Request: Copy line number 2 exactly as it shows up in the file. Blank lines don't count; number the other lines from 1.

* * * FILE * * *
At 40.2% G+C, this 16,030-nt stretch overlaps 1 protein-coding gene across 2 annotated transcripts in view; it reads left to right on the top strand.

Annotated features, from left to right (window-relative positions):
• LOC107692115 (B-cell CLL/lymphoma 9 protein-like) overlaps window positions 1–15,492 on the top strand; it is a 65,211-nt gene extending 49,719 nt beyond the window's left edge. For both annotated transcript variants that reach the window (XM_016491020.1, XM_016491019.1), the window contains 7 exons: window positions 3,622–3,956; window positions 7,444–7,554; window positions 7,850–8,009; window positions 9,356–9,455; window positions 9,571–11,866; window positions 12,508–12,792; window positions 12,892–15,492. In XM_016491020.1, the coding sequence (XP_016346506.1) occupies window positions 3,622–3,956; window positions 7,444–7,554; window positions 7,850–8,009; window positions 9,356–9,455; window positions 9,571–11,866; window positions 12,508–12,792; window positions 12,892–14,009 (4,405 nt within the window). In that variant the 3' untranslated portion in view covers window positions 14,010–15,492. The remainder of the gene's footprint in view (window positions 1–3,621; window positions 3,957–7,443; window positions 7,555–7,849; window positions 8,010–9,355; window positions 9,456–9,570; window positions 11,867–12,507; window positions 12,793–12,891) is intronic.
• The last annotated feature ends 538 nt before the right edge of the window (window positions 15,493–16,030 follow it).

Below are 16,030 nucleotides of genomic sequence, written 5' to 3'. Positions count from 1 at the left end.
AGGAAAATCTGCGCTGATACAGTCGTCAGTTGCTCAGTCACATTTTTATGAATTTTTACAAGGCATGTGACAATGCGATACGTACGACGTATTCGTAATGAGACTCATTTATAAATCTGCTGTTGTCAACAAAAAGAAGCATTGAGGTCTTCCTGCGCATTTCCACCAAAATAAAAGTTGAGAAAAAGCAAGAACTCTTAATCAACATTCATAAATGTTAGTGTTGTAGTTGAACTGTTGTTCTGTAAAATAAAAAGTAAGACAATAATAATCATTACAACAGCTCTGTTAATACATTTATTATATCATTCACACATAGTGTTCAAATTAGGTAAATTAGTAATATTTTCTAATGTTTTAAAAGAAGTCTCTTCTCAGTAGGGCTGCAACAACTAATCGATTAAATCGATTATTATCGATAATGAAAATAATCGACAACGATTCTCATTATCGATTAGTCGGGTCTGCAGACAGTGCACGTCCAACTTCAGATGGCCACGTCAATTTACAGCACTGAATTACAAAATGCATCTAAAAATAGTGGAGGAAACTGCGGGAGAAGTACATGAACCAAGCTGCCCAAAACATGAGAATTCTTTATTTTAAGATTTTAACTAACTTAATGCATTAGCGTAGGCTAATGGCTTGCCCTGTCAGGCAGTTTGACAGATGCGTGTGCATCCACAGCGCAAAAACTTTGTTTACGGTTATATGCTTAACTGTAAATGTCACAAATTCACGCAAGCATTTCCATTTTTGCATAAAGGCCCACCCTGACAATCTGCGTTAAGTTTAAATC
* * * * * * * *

Annotated features, from left to right (window-relative positions):